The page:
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Fall sports cancellation leaves players, coaches ‘devastated’

Clark County School District dealt high school sports its latest blow Jan. 22 when it announced the fall season has been canceled as a result of the COVID-19 pandemic.

Football, boys and girls cross-country, soccer and tennis, and girls golf and volleyball, which were all scheduled to play a shortened season from March 5 to April 10, are the latest victims of the pandemic. Last year spring and winter sports were canceled.

The move came after Clark County School District failed to reopen schools to start the new year.

“The kids, parents and I are devastated,” boys tennis coach Rachelle Huxford said. “At this point everyone thought it was a long shot that fall sports would happen. Even so, we are sad. I have been encouraging kids to be active any way possible. They need the socialization as well the exercise. These kids are missing out on the full high school experience. I feel really bad for the seniors. I know that none of them wanted their high school athletic careers to end this way.”

Ending its dynasty on a sour note, the girls volleyball team, which is the three-time defending 3A state champions, was perhaps hit the hardest when players were given the news they wouldn’t be able to compete for a fourth consecutive championship.

“It’s really sad that fall sports were cancelled this year,” senior Kamry Bailey said. “So many other states were able to make seasons happen for their athletes, but CCSD didn’t come through for us.”

“It’s really unfortunate not to be able to defend our state title,” Bailey said. “Ever since freshman year my teammates and I have talked about completing the ‘four-peat.’ It’s just super disheartening that all these experiences have been taken from us.”

Losing faith throughout the year after the cancellation of winter sports, Bailey and senior teammate Sierra Orton elected to graduate early from Boulder City High School and focus on their upcoming college seasons rather then let the pandemic take their season away.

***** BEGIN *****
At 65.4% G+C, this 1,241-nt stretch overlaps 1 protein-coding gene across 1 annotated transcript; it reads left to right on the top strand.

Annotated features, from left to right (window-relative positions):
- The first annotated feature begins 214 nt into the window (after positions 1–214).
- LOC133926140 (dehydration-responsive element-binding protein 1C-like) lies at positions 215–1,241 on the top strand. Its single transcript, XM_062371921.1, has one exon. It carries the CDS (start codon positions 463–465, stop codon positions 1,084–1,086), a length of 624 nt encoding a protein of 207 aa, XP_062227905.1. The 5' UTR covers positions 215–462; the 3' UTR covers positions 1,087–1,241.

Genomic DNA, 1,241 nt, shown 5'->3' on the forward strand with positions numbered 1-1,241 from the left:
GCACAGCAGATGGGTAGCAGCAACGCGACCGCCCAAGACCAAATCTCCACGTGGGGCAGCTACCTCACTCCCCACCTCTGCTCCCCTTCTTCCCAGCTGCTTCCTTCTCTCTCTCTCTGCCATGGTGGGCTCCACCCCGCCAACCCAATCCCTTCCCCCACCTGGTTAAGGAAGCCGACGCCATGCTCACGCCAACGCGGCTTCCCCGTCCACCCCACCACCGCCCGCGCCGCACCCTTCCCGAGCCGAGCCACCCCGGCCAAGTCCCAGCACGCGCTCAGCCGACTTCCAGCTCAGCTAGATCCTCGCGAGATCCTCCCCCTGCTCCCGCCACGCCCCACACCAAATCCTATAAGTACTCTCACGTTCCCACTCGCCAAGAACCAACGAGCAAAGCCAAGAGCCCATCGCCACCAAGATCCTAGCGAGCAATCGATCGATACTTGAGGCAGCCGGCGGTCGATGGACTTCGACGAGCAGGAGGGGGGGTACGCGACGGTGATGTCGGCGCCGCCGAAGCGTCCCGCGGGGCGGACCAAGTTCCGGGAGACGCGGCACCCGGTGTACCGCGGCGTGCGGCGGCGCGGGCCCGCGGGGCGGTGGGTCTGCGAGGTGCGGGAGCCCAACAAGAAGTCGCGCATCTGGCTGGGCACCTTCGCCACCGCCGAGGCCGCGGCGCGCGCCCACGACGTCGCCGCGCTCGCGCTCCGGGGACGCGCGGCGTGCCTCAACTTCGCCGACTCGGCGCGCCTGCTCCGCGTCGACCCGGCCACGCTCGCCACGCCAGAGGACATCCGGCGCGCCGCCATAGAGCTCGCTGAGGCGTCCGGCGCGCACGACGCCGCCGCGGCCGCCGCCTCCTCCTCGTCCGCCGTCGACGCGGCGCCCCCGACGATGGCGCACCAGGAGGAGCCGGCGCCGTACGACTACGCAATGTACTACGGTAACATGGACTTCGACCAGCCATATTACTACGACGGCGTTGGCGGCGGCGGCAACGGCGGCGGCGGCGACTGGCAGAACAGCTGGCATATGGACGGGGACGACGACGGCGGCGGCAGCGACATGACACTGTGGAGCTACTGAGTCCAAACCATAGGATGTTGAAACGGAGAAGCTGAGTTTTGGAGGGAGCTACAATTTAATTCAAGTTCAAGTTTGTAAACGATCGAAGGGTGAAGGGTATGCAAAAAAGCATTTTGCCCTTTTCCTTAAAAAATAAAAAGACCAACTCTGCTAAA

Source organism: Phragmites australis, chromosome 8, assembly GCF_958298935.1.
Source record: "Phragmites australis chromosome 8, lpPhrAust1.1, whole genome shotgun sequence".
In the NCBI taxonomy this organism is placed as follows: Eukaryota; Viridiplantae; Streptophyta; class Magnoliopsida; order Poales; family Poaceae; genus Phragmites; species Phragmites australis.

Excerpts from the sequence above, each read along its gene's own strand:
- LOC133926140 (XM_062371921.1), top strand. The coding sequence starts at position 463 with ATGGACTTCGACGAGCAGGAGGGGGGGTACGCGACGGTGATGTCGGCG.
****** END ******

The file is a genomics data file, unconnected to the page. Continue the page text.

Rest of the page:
“I graduated early in December because I had a gut feeling fall sports wouldn’t happen,” Orton said. “I worked so hard to have my senior season be the best one yet and I was given the opportunity to do that. I was so excited to be able to give the school one more state banner and getting to play one last time with my friends before we all head off to college. It breaks my heart that this is how us seniors are finishing our high school years.”

While Bailey and Orton are off to greener pastures, the cancellation of fall sports will be costly for several other seniors, who were looking for a last minute recruiting push.

“My heart really breaks for our seniors who were fighting for scholarship offers,” said football coach Chris Morelli. “We’re still on the phones trying to get guys recruited but these coaches want game tape, they can’t just go off of word of mouth. This hurts a lot of our guys who were on the cusp of getting an offer with some positive film.”

With fall and winter sports canceled for the season, many worry now that spring sports will be next on the chopping block, with the possibility of losing a second consecutive season.

“Honestly, we have given up all hope for spring sports,” said Huxford, who also coaches boys volleyball in the spring. “It is sad to think we will have missed two seasons. We will have a lot of inexperienced players that will have step up and play varsity. It will be difficult. I don’t think any of us thought this pandemic would last this long.”

Should in-person school resume in the coming weeks, spring sports are slated to play April 16 to May 22. At this time there is no timetable given by CCSD for a return.

Contact Robert Vendettoli at BCRsports@gmail.com.

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